Richard Denton-White’s two sensible things to address the current parliamentary impasse (Have Your Say, December 29) are based on a misapprehension: there is no parliamentary impasse.

An impasse would imply that there is no majority, but Mrs May deferred the “meaningful vote” because she feared that the majority would be, for her, humiliatingly large.

I suspect that Mr Denton-White is making things up because he wishes to support a poor argument.

In suggesting a second referendum, he is, of course, showing true EU colours: when a referendum yields an inconvenient result, the foolish voters must vote again till they get it right.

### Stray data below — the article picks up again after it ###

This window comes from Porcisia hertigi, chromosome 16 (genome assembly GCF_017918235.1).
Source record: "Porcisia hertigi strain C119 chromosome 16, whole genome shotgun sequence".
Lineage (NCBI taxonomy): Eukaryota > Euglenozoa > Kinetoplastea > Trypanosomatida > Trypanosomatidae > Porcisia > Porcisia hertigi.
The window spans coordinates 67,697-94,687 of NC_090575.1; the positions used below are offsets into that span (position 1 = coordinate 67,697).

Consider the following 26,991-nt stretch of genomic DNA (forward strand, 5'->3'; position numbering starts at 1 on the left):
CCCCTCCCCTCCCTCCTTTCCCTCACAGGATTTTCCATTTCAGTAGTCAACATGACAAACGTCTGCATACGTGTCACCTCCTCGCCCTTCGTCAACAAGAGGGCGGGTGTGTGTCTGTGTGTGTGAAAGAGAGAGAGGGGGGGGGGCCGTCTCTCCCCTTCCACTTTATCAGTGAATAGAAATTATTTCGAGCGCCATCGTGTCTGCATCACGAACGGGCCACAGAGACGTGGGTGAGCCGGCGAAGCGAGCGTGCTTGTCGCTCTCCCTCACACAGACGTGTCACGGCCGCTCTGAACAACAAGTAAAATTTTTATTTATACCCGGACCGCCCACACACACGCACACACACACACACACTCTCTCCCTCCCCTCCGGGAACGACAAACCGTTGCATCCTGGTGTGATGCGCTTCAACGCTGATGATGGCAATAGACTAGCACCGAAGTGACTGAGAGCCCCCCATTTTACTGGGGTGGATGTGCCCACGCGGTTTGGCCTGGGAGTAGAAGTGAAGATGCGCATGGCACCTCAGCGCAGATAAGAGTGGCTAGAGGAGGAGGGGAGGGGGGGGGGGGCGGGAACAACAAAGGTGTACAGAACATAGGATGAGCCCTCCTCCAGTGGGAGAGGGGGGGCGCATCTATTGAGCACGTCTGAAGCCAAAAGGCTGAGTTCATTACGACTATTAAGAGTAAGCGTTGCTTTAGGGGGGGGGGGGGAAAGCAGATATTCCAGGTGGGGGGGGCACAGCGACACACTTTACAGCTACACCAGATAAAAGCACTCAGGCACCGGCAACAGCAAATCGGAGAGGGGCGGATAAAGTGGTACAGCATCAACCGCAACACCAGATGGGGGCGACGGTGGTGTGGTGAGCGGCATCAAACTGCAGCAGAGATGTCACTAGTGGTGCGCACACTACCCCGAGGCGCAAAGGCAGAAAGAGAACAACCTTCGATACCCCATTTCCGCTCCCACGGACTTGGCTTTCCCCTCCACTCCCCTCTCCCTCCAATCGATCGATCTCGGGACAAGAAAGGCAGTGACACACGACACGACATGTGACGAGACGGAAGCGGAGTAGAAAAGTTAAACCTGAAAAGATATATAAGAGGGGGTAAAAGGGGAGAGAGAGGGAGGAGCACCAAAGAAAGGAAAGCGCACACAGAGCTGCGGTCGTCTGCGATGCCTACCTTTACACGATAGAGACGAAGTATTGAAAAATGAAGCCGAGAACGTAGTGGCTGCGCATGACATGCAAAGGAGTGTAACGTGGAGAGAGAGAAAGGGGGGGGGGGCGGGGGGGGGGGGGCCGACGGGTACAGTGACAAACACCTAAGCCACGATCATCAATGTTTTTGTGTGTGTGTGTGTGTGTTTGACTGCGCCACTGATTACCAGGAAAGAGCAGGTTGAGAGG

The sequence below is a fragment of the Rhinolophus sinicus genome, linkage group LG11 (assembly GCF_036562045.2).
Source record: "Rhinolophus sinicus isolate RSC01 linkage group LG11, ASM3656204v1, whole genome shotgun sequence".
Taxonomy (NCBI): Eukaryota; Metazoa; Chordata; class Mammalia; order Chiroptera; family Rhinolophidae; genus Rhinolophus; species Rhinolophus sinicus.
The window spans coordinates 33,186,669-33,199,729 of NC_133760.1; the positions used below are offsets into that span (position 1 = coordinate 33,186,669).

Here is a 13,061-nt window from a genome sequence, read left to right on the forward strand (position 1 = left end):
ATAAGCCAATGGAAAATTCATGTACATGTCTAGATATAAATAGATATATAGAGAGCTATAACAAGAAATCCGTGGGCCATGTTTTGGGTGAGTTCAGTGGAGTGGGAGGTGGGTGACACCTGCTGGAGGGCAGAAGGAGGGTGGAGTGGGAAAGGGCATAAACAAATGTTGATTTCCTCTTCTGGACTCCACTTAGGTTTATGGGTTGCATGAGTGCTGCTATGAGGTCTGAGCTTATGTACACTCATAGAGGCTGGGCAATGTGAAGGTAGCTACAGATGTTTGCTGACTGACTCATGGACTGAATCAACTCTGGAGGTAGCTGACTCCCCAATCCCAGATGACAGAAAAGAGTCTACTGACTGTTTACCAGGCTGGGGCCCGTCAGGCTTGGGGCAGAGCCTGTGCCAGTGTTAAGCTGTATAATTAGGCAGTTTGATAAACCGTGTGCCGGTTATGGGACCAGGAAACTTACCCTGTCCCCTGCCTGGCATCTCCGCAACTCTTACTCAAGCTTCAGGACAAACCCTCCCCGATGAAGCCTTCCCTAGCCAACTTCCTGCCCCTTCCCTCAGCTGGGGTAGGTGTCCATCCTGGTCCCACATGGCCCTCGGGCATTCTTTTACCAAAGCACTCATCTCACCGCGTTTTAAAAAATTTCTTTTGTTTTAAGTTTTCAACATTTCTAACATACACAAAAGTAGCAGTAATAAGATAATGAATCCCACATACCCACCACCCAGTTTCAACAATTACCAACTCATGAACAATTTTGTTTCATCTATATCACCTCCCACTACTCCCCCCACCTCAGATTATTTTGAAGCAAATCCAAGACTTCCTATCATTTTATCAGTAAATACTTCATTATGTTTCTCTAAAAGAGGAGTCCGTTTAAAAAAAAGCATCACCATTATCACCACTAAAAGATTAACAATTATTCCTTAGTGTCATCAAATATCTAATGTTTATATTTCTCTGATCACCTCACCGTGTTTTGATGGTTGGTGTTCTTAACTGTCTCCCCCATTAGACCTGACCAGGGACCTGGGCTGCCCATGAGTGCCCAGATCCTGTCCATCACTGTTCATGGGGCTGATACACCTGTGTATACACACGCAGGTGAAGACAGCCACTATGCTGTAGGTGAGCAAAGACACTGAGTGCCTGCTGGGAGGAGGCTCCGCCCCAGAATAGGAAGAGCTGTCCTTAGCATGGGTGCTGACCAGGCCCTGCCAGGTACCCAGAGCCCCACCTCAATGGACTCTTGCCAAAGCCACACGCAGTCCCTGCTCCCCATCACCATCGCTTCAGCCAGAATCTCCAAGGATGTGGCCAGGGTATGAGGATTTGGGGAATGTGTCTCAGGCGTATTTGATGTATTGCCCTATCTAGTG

The EU has got away with it several times so far, but then the EU is not a democratic institution.

If more referendums are a good thing, why stop at two? Anyway, I think that the result of a second referendum would not be to Mr Denton-White’s liking.

And why should parliament rescind Article 50 after so overwhelmingly voting to trigger it two years ago or so?

Only so that Mr Denton-White and his fellow travellers can get their way and overturn a referendum result that they don’t like.

Finally, Mr Denton-White must himself tell us the answer to the question he asks rhetorically as to what Cromwell said about politics and civil war: I can find no appropriate quotation.